By the way, Mr. Bush suffered nothing even approaching the hatred some bear for Obama. Don’t even try it. False equivalency.

      • Mark November 18, 2012 / 9:10 pm

        >> Please cite your evidence for Obama’s alleged “thin skin.”

        Here is what David Axelrod said to Obama during his Senate campaign.

        “This is more than an inconvenience. It goes to your willingness and ability to put up with something you have never experienced on a sustained basis: criticism. At the risk of triggering the very reaction that concerns me, I don’t know if you are Muhammad Ali or Floyd Patterson when it comes to taking a punch. You care far too much what is written and said about you. … When the largely irrelevant Alan Keyes attacked you, you flinched.”

        And Obama said this to a crowd in Wisconsin:
        “They talk about me like a dog. … That’s not in my prepared remarks, it’s just — but it’s true. … When I walked in [to the White House], wrapped in a nice bow, was a $1.3 trillion deficit sitting on my door step — a welcoming present.”

        >> By the way, Mr. Bush suffered nothing even approaching the hatred some bear for Obama. Don’t even try it. False equivalency.

        Total BS. Complete utter BS. Bush is Hitler. Bush is a murderer. Movies about assassinating Bush.

        • MikeD November 18, 2012 / 11:20 pm

          “Total BS. Complete utter BS. Bush is Hitler. Bush is a murderer. Movies about assassinating Bush.

          What was the film? Missed that one. Re the Bush as murder or Hitler analog, well you see the difference between you and me is that I called that crap out when I encountered it. I didn’t defend those people the way that you defend the racist Obama haters.

          • Mark November 19, 2012 / 9:33 am

            I didn’t defend those people the way that you defend the racist Obama haters.

            Everyone who opposes Obama is a racist, and so I’m a racist defender by definition. Right Mike? I’m not defending SHPG!!!!!!!!! I deplore them and there tactics!!!!!!!!! I’m defending my own ability to disagree politically with Obama. This post predictably blurred the lines between folks like the SHPG and those merely politically Conservative. Now I’m a racist defender. Unbelievable. You’re in league with the SHPG if you think ObamaCare was an abomination.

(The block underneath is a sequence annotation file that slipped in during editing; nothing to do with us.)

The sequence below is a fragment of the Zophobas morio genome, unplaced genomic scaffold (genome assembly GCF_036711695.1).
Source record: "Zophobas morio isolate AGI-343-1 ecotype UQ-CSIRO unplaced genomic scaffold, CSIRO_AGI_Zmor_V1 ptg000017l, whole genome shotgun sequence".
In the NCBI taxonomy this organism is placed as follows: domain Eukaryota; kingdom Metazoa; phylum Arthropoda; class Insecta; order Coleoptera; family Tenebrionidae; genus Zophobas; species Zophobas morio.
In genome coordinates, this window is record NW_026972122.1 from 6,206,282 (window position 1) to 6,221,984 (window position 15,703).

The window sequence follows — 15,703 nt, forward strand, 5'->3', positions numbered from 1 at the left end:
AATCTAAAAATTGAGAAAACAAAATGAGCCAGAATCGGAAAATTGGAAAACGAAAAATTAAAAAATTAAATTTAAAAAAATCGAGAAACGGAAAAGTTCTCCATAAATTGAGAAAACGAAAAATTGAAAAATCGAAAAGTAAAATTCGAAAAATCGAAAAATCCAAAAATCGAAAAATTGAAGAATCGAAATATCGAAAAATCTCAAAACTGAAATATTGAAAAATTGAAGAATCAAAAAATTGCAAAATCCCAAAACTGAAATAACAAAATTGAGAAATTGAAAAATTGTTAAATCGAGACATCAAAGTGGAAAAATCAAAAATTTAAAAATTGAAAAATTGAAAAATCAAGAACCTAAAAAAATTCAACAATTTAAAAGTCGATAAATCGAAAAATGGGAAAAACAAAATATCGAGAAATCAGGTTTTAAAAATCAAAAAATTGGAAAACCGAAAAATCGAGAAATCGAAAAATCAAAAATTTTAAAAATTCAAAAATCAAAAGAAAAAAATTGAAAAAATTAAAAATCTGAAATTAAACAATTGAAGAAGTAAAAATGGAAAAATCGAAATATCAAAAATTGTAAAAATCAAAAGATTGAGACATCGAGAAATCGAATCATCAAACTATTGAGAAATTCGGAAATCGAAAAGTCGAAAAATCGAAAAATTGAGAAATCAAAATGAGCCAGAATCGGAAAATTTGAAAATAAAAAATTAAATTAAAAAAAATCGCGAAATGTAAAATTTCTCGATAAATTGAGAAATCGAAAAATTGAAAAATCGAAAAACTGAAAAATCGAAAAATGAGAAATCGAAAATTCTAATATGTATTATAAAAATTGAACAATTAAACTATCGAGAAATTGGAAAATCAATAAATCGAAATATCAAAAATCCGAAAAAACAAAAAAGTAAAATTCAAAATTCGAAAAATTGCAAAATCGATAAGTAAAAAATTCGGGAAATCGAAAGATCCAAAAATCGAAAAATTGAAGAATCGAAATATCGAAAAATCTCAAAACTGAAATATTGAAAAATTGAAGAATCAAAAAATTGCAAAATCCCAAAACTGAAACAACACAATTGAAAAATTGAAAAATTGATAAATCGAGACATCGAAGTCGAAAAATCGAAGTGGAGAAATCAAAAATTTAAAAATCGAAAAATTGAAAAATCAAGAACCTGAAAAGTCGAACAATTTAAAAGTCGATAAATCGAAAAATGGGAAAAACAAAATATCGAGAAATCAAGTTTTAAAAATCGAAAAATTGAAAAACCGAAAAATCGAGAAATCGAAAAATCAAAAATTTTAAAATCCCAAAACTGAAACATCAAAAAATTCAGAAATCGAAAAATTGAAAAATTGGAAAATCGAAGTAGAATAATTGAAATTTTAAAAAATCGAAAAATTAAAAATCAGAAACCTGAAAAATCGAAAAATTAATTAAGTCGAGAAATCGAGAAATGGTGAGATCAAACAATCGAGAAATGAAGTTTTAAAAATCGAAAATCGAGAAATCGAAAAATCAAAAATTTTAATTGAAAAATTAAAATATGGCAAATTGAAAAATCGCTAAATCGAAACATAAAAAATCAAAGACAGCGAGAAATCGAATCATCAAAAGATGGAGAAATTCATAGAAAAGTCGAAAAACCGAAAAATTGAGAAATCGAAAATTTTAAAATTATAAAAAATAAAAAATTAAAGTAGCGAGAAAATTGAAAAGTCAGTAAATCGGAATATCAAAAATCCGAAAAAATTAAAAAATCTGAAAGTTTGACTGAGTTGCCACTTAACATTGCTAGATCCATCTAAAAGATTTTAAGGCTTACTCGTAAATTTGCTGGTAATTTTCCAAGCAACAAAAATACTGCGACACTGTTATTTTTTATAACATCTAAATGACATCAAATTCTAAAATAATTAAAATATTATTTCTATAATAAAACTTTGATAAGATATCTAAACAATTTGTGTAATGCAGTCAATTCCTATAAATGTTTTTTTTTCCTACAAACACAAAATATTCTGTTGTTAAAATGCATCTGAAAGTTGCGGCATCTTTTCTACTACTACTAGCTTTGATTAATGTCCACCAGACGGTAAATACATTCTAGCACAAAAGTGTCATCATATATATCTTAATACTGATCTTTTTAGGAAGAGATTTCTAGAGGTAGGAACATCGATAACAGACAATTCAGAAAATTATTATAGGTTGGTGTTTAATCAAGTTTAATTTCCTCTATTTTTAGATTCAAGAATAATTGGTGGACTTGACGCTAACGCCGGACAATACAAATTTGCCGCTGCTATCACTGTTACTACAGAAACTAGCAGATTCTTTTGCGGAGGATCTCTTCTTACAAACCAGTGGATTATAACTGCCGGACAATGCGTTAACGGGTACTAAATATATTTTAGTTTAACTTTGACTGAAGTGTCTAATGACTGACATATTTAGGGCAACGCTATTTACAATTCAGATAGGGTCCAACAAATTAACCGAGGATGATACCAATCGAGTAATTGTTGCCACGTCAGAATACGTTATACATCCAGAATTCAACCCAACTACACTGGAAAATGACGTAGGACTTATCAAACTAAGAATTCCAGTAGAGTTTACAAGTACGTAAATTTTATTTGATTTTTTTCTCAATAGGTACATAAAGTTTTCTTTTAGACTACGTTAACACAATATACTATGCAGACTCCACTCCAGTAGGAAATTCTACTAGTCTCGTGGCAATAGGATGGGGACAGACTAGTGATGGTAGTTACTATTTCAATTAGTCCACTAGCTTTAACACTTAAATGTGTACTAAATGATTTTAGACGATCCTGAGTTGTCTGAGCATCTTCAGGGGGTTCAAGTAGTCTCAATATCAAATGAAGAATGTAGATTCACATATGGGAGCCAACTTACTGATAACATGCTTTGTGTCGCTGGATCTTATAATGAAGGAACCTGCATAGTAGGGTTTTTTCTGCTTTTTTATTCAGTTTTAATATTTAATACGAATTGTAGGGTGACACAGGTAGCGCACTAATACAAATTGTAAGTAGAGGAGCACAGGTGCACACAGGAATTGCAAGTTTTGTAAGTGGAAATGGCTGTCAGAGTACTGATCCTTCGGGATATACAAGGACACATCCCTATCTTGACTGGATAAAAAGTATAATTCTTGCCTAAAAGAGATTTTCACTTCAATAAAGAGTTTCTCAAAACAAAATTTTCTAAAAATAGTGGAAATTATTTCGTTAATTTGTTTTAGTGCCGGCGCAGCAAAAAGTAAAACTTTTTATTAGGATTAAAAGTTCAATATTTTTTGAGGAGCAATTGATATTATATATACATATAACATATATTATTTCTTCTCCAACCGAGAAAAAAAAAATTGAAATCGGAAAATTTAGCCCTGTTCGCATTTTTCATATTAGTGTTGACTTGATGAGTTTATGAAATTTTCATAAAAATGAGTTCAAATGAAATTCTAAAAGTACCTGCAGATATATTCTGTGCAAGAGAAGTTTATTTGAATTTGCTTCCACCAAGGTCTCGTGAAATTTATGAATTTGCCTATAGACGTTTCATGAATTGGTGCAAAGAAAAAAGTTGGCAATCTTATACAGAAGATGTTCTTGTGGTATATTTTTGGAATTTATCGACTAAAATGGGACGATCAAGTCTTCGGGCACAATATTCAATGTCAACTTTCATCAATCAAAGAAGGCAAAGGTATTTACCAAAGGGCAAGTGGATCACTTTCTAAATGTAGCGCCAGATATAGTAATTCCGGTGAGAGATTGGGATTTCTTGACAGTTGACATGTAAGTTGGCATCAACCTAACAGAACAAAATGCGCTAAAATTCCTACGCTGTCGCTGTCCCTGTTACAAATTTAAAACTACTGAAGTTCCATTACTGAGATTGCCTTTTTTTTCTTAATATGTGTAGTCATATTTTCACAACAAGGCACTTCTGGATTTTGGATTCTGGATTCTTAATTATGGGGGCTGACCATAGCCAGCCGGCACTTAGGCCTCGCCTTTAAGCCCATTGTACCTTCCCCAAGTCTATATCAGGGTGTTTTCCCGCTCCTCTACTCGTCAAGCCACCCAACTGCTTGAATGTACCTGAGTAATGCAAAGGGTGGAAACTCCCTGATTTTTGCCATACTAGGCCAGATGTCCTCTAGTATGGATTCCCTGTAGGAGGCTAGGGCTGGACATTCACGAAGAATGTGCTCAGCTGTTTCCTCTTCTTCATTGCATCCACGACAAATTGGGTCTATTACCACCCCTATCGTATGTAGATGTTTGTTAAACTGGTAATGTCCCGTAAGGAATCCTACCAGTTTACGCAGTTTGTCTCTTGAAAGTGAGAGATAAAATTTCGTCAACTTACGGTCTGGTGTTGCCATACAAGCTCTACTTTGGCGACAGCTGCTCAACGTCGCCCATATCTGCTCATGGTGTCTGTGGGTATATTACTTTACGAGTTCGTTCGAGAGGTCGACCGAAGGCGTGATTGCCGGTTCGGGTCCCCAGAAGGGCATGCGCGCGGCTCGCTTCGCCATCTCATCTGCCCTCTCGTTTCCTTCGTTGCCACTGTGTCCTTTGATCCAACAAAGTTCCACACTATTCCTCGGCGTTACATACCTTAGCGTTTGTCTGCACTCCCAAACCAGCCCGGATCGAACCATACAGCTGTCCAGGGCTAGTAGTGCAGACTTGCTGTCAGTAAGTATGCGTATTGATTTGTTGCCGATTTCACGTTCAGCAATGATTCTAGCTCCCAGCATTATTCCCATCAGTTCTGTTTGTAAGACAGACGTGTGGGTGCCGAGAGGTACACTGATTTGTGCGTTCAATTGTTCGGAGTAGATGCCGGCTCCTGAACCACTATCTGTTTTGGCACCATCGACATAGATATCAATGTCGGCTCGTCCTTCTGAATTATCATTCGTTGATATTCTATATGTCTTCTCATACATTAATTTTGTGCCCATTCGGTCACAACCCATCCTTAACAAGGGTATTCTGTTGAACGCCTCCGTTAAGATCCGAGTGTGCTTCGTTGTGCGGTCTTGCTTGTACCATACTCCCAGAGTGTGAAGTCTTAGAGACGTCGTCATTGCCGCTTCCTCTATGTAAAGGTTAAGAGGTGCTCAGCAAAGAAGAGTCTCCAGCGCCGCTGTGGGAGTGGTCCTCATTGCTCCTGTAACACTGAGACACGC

And the Bush assassination film won an award at the Toronto Film Festival. I guess you don’t get out much. Wanna guess why it won? It wasn’t the quality. 😉

          • Brooks D. Simpson November 19, 2012 / 9:41 am

            Let’s get something straight. I know plenty of people who disagree with President Obama who do so based on his policies and his philosophy, not because of his race. As for what the people over at the SHPG think (and I’m sure there’s a diversity of views), who knows? It is clear, however, that in many cases their members’ ignorance of the Constitution is vast and seemingly endless.

            It interests me how people have responded to the post in question. In so doing they reveal a number of assumptions that they might ponder. The comments section has become a case study in how in the current environment discussions about politics go to polarizing extremes that inhibit any effort to find a middle ground or at least an arena of mutual respect.

          • Khepera November 19, 2012 / 10:00 am